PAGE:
Spendthrift trust attorney O’Fallon, Missouri
What is a trust?
A trust is a written agreement between three parties, whereby a trustmaker, sometimes referred to as a settlor or trustor (first party) names a trustee or trustees (second party) to hold assets on behalf of a beneficiary or beneficiaries (third party), who are intended to receive the benefit of the assets.
What is the difference between a revocable trust and an irrevocable trust?
A revocable trust can be amended, revoked or deleted at any time as long as the trustor is alive and has capacity. Often the trustor, trustee and beneficiary of a revocable trust in Missouri are the same parties, at least while they are alive. Example: Jane and John create a revocable trust in 2018. They are the trustors, the co-trustees and the beneficiaries of the trust during their lives. Once they are both deceased, their only child, Jack becomes the successor trustee in their place and the beneficiary of the remaining assets that were not used during the lives of Jane and John.
An irrevocable trust usually cannot be amended or revoked after its creation by the trustor. Property transferred into an irrevocable trust cannot be reclaimed by the trustor. Why would anyone want to do this? Often to reduce the value of a person’s estate for estate tax purposes. Example: Joan is a widow and when her husband John died in 2008, the value of the trust assets now owned by her as beneficiary was $6.5 million dollars. Joan is not in great health but has a problem: The estate tax exemption is only $2.0 million dollars, meaning if Joan dies with $6.5 million, her estate could have a $4.5 million estate tax liability, taxed in 2008 at 45% or $2.025 million dollars.
Joan can create an irrevocable trust with as much money as she can gift over her lifetime to her irrevocable trust. That assures that the value of her trust estate is lowered and the money that would go for taxes is instead held by the irrevocable trust which names her children as equal beneficiaries. She no longer can access those funds but because she has plenty of other funds available, that’s not a problem.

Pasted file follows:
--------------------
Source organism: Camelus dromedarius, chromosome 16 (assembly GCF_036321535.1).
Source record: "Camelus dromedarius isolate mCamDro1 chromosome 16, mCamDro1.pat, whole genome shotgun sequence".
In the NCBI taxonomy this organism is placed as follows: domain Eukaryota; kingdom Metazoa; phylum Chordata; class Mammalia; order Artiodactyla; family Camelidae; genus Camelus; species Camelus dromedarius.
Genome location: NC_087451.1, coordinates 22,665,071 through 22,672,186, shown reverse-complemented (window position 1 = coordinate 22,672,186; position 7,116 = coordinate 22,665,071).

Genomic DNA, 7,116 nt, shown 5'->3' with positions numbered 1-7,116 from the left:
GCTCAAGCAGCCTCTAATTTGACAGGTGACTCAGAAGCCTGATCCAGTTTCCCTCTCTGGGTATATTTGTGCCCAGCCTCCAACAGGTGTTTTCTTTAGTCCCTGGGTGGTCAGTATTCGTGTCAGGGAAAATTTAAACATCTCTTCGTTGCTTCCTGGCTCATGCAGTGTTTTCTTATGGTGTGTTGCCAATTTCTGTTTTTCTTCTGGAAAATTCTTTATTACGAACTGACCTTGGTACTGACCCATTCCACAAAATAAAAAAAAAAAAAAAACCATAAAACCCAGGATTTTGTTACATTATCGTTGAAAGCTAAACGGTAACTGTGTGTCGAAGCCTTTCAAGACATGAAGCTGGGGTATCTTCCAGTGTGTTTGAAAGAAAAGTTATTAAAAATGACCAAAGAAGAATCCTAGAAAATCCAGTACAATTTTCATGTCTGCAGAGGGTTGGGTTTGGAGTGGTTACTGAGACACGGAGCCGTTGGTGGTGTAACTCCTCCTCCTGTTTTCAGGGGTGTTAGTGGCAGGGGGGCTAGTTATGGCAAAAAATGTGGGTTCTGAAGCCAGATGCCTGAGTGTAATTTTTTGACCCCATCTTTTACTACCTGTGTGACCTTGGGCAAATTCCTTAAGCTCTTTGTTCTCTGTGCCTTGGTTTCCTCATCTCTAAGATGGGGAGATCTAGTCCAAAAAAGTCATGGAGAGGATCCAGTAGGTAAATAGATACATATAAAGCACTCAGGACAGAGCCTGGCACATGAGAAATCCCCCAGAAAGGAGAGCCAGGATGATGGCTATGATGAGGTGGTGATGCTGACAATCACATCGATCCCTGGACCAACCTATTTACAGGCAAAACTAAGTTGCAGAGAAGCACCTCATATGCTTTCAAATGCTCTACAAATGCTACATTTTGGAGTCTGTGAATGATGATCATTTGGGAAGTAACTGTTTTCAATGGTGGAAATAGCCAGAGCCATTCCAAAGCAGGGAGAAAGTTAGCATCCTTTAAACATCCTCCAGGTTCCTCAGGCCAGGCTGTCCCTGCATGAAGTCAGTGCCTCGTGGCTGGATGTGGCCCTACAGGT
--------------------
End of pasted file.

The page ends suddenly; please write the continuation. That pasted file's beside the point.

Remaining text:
In Joan’s case, she’ll likely have both a revocable living trust and an irrevocable trust.
What are similarities between a revocable trust and an irrevocable trust?
They both can easily help a person’s estate avoid probate, which is a major goal in estate planning. By creating a trust and naming beneficiaries during life, a person’s estate can avoid probate because when they die, their trusts own everything and the probate process, designed to figure out who inherits what from a person’s estate, is not necessary…it’s already been done.
What are other types of trusts?
A special needs trust is created to provide for a disabled beneficiary in a way that does not disqualify them from Social Security and/or Medicaid benefits, which are means tested and not received by someone who has even a small amount of assets.
Testamentary trusts are trusts created in a will and go into effect after the probate process has been completed. Because these types of trusts require probate, they are not generally advisable because they are generally more difficult to administer, at least at the beginning, because they are much rarer than living trusts and banks / financial firms often struggle to understand how they work. The advantage is that they are a somewhat cheaper to create upfront than living trusts.
An irrevocable life insurance trust, also known as an ILIT, is a very specific type of trust wherein the sole asset in the trust is a life insurance policy on the trustor’s life. These were much more prevalent in the past when the estate tax exemption was much lower. Now because that is no longer the case, this type of trust is much less common.
Spendthrift trusts allows a trustee to hold assets for a beneficiary and to decide when and how to make distributions to a beneficiary (or beneficiaries in some cases) who are not financially responsible. The goal of a spendthrift trust is to safeguard principal from an irresponsible beneficiary. As a spendthrift trust attorney O’Fallon, Missouri, I have created these types of trusts, however, for a variety of reasons, not just irresponsible beneficiaries.